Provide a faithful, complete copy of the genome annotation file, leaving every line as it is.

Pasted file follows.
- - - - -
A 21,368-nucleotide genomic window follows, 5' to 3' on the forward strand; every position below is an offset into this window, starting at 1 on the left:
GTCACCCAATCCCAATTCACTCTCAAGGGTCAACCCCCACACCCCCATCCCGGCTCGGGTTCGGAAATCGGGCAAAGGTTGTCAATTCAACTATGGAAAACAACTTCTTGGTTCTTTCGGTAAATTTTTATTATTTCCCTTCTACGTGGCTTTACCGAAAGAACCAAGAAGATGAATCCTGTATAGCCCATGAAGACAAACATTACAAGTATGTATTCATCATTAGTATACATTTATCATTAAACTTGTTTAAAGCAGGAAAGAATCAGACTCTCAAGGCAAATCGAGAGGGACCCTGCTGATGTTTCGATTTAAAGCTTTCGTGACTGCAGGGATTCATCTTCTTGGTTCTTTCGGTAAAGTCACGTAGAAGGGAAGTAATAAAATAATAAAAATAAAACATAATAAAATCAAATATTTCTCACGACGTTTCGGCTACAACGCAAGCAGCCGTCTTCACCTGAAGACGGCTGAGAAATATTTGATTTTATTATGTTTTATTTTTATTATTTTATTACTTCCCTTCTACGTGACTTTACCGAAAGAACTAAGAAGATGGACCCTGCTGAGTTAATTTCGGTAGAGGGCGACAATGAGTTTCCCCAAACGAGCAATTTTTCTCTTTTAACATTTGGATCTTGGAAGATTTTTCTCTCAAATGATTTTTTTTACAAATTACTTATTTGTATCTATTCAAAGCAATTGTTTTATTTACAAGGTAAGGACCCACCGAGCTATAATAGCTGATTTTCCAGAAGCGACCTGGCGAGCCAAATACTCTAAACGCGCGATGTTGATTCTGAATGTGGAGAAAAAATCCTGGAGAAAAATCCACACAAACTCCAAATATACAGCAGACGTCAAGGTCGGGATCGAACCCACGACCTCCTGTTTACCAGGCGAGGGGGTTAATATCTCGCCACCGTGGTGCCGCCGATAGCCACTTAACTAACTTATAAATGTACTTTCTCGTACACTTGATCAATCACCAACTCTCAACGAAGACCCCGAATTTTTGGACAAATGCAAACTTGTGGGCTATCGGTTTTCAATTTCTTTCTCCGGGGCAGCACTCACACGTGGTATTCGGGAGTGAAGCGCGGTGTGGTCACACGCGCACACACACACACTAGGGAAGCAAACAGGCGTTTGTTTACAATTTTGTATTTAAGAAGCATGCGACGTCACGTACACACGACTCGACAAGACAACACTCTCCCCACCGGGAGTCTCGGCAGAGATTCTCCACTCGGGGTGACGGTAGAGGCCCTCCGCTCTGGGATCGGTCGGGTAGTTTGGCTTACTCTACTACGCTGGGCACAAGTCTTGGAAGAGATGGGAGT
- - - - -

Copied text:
A 21,368-nucleotide genomic window follows, 5' to 3' on the forward strand; every position below is an offset into this window, starting at 1 on the left:
GTCACCCAATCCCAATTCACTCTCAAGGGTCAACCCCCACACCCCCATCCCGGCTCGGGTTCGGAAATCGGGCAAAGGTTGTCAATTCAACTATGGAAAACAACTTCTTGGTTCTTTCGGTAAATTTTTATTATTTCCCTTCTACGTGGCTTTACCGAAAGAACCAAGAAGATGAATCCTGTATAGCCCATGAAGACAAACATTACAAGTATGTATTCATCATTAGTATACATTTATCATTAAACTTGTTTAAAGCAGGAAAGAATCAGACTCTCAAGGCAAATCGAGAGGGACCCTGCTGATGTTTCGATTTAAAGCTTTCGTGACTGCAGGGATTCATCTTCTTGGTTCTTTCGGTAAAGTCACGTAGAAGGGAAGTAATAAAATAATAAAAATAAAACATAATAAAATCAAATATTTCTCACGACGTTTCGGCTACAACGCAAGCAGCCGTCTTCACCTGAAGACGGCTGAGAAATATTTGATTTTATTATGTTTTATTTTTATTATTTTATTACTTCCCTTCTACGTGACTTTACCGAAAGAACTAAGAAGATGGACCCTGCTGAGTTAATTTCGGTAGAGGGCGACAATGAGTTTCCCCAAACGAGCAATTTTTCTCTTTTAACATTTGGATCTTGGAAGATTTTTCTCTCAAATGATTTTTTTTACAAATTACTTATTTGTATCTATTCAAAGCAATTGTTTTATTTACAAGGTAAGGACCCACCGAGCTATAATAGCTGATTTTCCAGAAGCGACCTGGCGAGCCAAATACTCTAAACGCGCGATGTTGATTCTGAATGTGGAGAAAAAATCCTGGAGAAAAATCCACACAAACTCCAAATATACAGCAGACGTCAAGGTCGGGATCGAACCCACGACCTCCTGTTTACCAGGCGAGGGGGTTAATATCTCGCCACCGTGGTGCCGCCGATAGCCACTTAACTAACTTATAAATGTACTTTCTCGTACACTTGATCAATCACCAACTCTCAACGAAGACCCCGAATTTTTGGACAAATGCAAACTTGTGGGCTATCGGTTTTCAATTTCTTTCTCCGGGGCAGCACTCACACGTGGTATTCGGGAGTGAAGCGCGGTGTGGTCACACGCGCACACACACACACTAGGGAAGCAAACAGGCGTTTGTTTACAATTTTGTATTTAAGAAGCATGCGACGTCACGTACACACGACTCGACAAGACAACACTCTCCCCACCGGGAGTCTCGGCAGAGATTCTCCACTCGGGGTGACGGTAGAGGCCCTCCGCTCTGGGATCGGTCGGGTAGTTTGGCTTACTCTACTACGCTGGGCACAAGTCTTGGAAGAGATGGGAGT